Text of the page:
Politics has crawled into the London Olympic Games. Some countries are taking the occasion to question British foreign policy; others reject possible hidden agendas. The result: the Olympic Spirit may not shine so bright this summer in London.
Last week, for instance, yet another diplomatic row broke out between Argentina and the United Kingdom over a TV advertisement commissioned by Argentina’s Government, showing Argentine Olympic Hockey Team captain Fernando Zylberberg working-out and running through the streets and fields of Port Stanley/Puerto Argentino in the Falkland/Malvinas Islands.
The ad’s slogan is strong: “To compete on English soil; we are first training on Argentine soil,” the insinuation being that the Malvinas Islands are Argentinean territory.
The ad ends with a message from the Argentine President’s Office paying tribute to “our heroic dead and veterans of the Malvinas War” between Argentina and the UK.
Immediately, the advertising agency which prepared the spot – New York-based Young & Rubicam – issued a statement saying, “It has come to our attention that our agency in Argentina created an ad for the Argentine government that has deeply offended many people in the UK and around the world. We strongly condemn this work and have asked the Argentine government to pull the spot.”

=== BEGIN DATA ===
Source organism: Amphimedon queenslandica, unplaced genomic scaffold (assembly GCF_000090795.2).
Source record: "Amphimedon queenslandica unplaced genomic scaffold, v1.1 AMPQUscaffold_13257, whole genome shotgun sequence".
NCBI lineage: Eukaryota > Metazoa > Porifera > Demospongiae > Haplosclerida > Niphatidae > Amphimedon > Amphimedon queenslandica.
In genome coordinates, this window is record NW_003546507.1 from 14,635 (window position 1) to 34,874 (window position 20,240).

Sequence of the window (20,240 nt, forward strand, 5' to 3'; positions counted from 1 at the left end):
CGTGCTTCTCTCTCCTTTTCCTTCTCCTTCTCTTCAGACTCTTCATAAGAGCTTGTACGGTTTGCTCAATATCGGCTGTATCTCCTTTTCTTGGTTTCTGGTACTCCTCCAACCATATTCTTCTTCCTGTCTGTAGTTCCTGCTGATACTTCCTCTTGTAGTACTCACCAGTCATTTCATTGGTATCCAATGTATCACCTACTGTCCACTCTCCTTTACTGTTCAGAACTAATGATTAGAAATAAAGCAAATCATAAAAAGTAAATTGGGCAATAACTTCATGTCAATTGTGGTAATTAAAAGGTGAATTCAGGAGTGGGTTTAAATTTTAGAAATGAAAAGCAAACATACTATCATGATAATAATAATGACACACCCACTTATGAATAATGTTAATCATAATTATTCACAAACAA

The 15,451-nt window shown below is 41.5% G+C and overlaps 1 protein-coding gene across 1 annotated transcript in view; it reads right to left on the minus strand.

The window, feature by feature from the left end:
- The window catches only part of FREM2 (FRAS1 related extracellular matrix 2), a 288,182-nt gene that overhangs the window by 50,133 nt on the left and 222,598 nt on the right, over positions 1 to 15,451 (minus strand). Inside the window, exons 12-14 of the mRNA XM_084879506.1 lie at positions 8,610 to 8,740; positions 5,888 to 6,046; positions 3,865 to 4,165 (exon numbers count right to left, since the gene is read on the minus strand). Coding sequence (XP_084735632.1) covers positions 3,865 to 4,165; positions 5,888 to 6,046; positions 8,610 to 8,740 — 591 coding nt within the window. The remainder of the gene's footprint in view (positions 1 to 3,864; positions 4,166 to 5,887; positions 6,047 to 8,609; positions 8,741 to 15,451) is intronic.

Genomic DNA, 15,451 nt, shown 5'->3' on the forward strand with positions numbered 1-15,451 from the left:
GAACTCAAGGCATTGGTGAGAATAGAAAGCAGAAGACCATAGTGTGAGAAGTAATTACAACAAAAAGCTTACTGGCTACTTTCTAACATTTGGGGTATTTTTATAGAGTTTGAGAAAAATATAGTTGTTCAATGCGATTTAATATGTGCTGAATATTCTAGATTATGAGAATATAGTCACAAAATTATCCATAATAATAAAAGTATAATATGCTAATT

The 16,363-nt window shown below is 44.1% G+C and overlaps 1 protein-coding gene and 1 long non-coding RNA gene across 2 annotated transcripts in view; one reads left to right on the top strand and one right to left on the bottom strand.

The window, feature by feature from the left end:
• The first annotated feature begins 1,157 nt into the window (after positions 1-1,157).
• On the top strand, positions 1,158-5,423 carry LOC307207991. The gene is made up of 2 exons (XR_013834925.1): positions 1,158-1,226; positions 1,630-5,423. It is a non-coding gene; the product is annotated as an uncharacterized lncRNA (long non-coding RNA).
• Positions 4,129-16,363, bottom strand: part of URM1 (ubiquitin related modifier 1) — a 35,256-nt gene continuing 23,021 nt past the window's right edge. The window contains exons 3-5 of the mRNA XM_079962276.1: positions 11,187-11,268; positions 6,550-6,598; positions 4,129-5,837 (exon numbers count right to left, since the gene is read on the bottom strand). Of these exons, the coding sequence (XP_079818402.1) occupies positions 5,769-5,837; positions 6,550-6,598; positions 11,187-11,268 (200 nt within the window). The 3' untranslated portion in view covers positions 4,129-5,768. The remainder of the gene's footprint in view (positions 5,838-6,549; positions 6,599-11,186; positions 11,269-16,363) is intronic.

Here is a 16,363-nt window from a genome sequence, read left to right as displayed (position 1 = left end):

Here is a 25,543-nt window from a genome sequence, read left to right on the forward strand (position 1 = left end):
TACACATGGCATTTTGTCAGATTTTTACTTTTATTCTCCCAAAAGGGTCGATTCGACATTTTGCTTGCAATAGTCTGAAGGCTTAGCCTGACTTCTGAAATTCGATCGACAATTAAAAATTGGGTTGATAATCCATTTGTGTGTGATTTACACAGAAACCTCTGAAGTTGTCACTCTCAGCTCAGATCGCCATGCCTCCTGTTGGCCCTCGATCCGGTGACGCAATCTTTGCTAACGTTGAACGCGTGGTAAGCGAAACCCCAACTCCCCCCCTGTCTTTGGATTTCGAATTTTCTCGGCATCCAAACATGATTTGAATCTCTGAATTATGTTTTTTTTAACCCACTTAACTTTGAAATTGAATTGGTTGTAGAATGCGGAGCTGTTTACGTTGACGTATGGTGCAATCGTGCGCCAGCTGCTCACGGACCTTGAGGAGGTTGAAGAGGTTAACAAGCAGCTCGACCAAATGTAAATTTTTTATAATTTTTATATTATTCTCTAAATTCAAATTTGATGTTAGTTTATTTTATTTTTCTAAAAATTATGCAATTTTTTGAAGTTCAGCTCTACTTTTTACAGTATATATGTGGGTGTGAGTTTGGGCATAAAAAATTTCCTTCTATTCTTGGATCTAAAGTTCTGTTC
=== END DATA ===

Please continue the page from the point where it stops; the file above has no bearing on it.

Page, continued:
Hopefully, Argentina’s government will not pull the spot, particularly after recent heated diplomatic exchanges over the Falkland/Malvinas which pitted both countries in a brief 74-day war in 1982.
British Foreign Secretary William Hague accused Argentina of using the upcoming Olympic Games for political aim, pointing to President Cristina Kirchner’s diplomatic failure in claiming sovereignty over the islands. In turn, Sebastian Coe, president of the 2012 Olympic Games Committee, criticized the ad saying the Games “are not a political affair” but rather a gathering “to celebrate sports.”
They’re probably both right: the Argentine government’s unrealistic and lukewarm strategies over the Falklands are poor at best.
As the undersigned wrote to the London Telegraph on May, to balance things out maybe Young & Rubicam should issue a further statement saying something like, “It has come to our attention that the UK continues to illegally occupy the Falkland/Malvinas Islands, something that has deeply offended many people in Argentina and around the world. We strongly condemn this occupation which should cease, and will ask the British government to pull out of the Falklands/Malvinas.”
The ad was secretly filmed on the Falkland/Malvinas on March 18, when Zylberberg posed as just another runner in a marathon held that day on the Islands.
But this is not the only case where the Olympic Games, due to start July 27, have attracted political turmoil.
On May 1, Iran’s global news service PressTV complained that “the London Olympic Games have turned into a political game even before the start of the events, with…(its) official website removing the countries’ capitals from their profiles on the orders of Israel… The official website had described Israel as a country without a capital…(because) the space for Israel’s capital… had been… left empty as Jerusalem (Al-Quds) was listed as Palestine’s capital.”